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 March 5th, 2011, 02:58 AM #11 Senior Member     Joined: Jul 2010 From: St. Augustine, FL., U.S.A.'s oldest city Posts: 12,211 Thanks: 521 Math Focus: Calculus/ODEs Re: Differential equations $\frac{dx}{dt}=t(x-2)$ $\int\frac{1}{x-2}\,dx=\int t\,dt$ $\ln|x-2|=\frac{1}{2}t^2+C$ $x=Ce^{\frac{t^2}{2}}+2$ $5=C+2\:\therefore\:C=3$ $x=3e^{\frac{t^2}{2}}+2$
March 5th, 2011, 04:01 AM   #12
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 Originally Posted by jakeward Finding the general solution of the equation dx/dt=t(x-2) hence find the particular equation when x(0)=5
I hope this is just a warm up for IMO participants!

 March 6th, 2011, 08:01 AM #13 Senior Member   Joined: Feb 2011 Posts: 150 Thanks: 0 Re: Differential equations I got to a question which I'm struggling with. The equation for current i: i R+L di/dt = E, Where R,L and E are constants, arises in circuit theory. Find the solution which satisfies i(0)=0. Will separation of variables work with this?
 March 6th, 2011, 12:16 PM #14 Senior Member     Joined: Jul 2010 From: St. Augustine, FL., U.S.A.'s oldest city Posts: 12,211 Thanks: 521 Math Focus: Calculus/ODEs Re: Differential equations No, this is not a separable equation, but what is known as a linear equation, and requires an integrating factor. First let's rewrite the equation in standard form (using I instead of i to avoid confusion with the imaginary unit): $\frac{dI}{dt}+\frac{R}{L}I=\frac{E}{L}$ Now, on the left, we have the sum of a function and a constant times its derivative, so it is reasonable to assume the integrating factor will be of the form: $\mu(t)=e^{kt}$ and observing the constant in front of the function is $\frac{R}{L}$ we should try $k=\frac{R}{L}$ Multiplying the equation by $e^{\frac{R}{L}t}$ we get: $e^{\frac{R}{L}t}\frac{dI}{dt}+Ie^{\frac{R}{L}t}\fr ac{R}{L}=\frac{E}{L}e^{\frac{R}{L}t}$ Now, we may rewrite the left side as: $\frac{d}{dt}$$e^{\frac{R}{L}t}I$$=\frac{E}{L}e^{\f rac{R}{L}t}$ Now we may integrate: $\int\,d$$e^{\frac{R}{L}t}I$$=\frac{E}{L}\int e^{\frac{R}{L}t}\,dt$ $e^{\frac{R}{L}t}I=\frac{E}{R}e^{\frac{R}{L}t}+C$ Dividing through by $e^{\frac{R}{L}t}$ gives: $I=\frac{E}{R}+Ce^{-\frac{R}{L}t}$ Now, we are given $I(0)=0$ thus:  so our solution is: $I=\frac{E}{R}-\frac{E}{R}e^{-\frac{R}{L}t}=\frac{E}{R}$$1-e^{-\frac{R}{L}t}$$$
 March 7th, 2011, 01:38 AM #15 Senior Member   Joined: Feb 2011 Posts: 150 Thanks: 0 Re: Differential equations Well, I wouldn't have come up with that solution even after a few attempts, but great work. Thanks a lot.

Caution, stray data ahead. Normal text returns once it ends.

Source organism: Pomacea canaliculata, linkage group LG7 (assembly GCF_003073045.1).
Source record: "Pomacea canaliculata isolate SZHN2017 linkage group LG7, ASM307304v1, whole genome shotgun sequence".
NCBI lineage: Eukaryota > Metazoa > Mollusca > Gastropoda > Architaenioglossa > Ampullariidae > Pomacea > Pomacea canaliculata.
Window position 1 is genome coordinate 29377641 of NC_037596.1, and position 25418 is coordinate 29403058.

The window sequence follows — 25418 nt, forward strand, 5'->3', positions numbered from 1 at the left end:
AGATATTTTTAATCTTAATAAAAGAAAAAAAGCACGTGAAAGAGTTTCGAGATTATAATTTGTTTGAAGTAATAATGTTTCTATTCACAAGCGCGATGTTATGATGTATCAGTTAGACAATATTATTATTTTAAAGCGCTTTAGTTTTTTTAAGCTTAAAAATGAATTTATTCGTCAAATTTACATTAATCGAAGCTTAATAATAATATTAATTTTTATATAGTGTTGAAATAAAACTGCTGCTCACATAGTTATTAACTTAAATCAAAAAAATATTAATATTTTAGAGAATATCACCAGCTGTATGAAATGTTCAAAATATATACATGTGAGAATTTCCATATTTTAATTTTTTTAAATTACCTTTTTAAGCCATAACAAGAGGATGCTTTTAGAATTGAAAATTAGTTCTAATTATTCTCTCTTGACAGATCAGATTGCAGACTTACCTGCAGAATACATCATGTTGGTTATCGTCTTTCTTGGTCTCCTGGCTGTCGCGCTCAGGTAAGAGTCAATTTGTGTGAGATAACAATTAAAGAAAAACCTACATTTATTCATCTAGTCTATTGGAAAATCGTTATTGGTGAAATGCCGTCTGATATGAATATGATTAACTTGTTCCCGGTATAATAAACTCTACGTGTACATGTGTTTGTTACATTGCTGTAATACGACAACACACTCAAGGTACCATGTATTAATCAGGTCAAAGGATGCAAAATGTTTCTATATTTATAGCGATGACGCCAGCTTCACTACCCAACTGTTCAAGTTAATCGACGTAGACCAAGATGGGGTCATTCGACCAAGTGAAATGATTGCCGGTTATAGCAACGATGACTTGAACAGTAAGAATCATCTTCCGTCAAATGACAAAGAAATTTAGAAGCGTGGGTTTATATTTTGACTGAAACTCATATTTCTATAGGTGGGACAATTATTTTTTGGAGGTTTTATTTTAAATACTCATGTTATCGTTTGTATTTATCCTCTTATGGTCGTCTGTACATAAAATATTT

March 10th, 2011, 05:00 AM   #16
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Re: Differential equations

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 Originally Posted by MarkFL The problems are a bit ambiguous as typed. If they are: 1) $\frac{dy}{dx}=\frac{e^{-x}}{y}$ 2) $\frac{dy}{dx}=\frac{6\sin(x)}{y}$ Then these are what's known as first order separable differential equation. Separable means the variables may be separated to either side of the equation, and may be solved directly by integration. 1) may be separated as follows: $y\,dy=e^{-x}\,dx$ $\int y\,dy=\int e^{-x}\,dx$ $\frac{1}{2}y^2=-e^{-x}+C$ 2) may be separated as follows: $y\,dy=6\sin(x)\,dx$ $\int y\,dy=6\int\sin(x)\,dx$ $\frac{1}{2}y^2=-6\cos(x)+C$ You may check these solutions through implicit differentiation.
I forgot to ask, would I need to solve for y alone on these two solutions or would what Is there suffice? As the question only asks to solve the equation? Jake

 March 10th, 2011, 08:17 AM #17 Senior Member     Joined: Jul 2010 From: St. Augustine, FL., U.S.A.'s oldest city Posts: 12,211 Thanks: 521 Math Focus: Calculus/ODEs Re: Differential equations You can't solve explicitly for y, but you could for x. However, the implicit relationship is fine as a solution unless directed otherwise.
 March 10th, 2011, 08:25 AM #18 Senior Member   Joined: Feb 2011 Posts: 150 Thanks: 0 Re: Differential equations Really ? What about a) y^2= -2e^-x + c y= sqrt(-2e^-x +c a) y^2= 12cos(x) +c y = sqrt(12cos(x) +c
 March 10th, 2011, 08:56 AM #19 Senior Member     Joined: Jul 2010 From: St. Augustine, FL., U.S.A.'s oldest city Posts: 12,211 Thanks: 521 Math Focus: Calculus/ODEs Re: Differential equations When you have: $y^2=f(x)$ then you get: $y=\pm\sqrt{f(x)}$ y is not a function then, as there are two y's for a given x.

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